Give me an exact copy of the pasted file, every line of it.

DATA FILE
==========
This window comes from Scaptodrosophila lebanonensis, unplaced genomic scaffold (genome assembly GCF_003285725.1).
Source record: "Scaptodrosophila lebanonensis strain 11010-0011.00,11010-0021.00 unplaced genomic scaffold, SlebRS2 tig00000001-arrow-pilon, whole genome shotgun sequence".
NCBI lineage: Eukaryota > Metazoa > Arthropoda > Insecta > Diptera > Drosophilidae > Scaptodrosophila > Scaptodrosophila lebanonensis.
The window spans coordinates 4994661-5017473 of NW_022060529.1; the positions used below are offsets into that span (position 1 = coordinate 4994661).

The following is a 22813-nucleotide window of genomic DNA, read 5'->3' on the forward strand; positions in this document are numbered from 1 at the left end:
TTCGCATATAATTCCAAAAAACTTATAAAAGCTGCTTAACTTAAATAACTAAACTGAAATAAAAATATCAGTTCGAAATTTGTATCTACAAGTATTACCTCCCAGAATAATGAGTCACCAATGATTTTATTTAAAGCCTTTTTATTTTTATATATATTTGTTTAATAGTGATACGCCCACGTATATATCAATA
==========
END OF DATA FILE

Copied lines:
This window comes from Scaptodrosophila lebanonensis, unplaced genomic scaffold (genome assembly GCF_003285725.1).
Source record: "Scaptodrosophila lebanonensis strain 11010-0011.00,11010-0021.00 unplaced genomic scaffold, SlebRS2 tig00000001-arrow-pilon, whole genome shotgun sequence".
NCBI lineage: Eukaryota > Metazoa > Arthropoda > Insecta > Diptera > Drosophilidae > Scaptodrosophila > Scaptodrosophila lebanonensis.
The window spans coordinates 4994661-5017473 of NW_022060529.1; the positions used below are offsets into that span (position 1 = coordinate 4994661).

The following is a 22813-nucleotide window of genomic DNA, read 5'->3' on the forward strand; positions in this document are numbered from 1 at the left end:
TTCGCATATAATTCCAAAAAACTTATAAAAGCTGCTTAACTTAAATAACTAAACTGAAATAAAAATATCAGTTCGAAATTTGTATCTACAAGTATTACCTCCCAGAATAATGAGTCACCAATGATTTTATTTAAAGCCTTTTTATTTTTATATATATTTGTTTAATAGTGATACGCCCACGTATATATCAATA